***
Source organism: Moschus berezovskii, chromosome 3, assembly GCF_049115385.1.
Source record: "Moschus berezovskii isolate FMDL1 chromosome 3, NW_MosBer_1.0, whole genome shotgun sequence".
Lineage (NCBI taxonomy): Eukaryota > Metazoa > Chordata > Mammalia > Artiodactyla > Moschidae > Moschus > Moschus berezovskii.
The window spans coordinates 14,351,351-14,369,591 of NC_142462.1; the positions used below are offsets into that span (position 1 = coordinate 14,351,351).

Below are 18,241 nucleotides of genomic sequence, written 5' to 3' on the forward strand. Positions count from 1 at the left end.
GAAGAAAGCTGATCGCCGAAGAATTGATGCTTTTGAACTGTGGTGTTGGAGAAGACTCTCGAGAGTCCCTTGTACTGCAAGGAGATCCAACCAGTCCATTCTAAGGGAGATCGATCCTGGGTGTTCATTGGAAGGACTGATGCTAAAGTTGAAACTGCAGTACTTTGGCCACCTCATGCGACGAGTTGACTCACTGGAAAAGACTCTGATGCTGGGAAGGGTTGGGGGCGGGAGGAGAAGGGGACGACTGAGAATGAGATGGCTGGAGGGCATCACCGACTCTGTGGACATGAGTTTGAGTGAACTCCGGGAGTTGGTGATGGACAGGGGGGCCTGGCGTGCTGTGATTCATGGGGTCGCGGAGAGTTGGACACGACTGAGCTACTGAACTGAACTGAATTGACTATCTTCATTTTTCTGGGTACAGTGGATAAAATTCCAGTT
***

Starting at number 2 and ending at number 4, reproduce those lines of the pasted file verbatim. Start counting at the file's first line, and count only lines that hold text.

Source record: "Moschus berezovskii isolate FMDL1 chromosome 3, NW_MosBer_1.0, whole genome shotgun sequence".
Lineage (NCBI taxonomy): Eukaryota > Metazoa > Chordata > Mammalia > Artiodactyla > Moschidae > Moschus > Moschus berezovskii.
The window spans coordinates 14,351,351-14,369,591 of NC_142462.1; the positions used below are offsets into that span (position 1 = coordinate 14,351,351).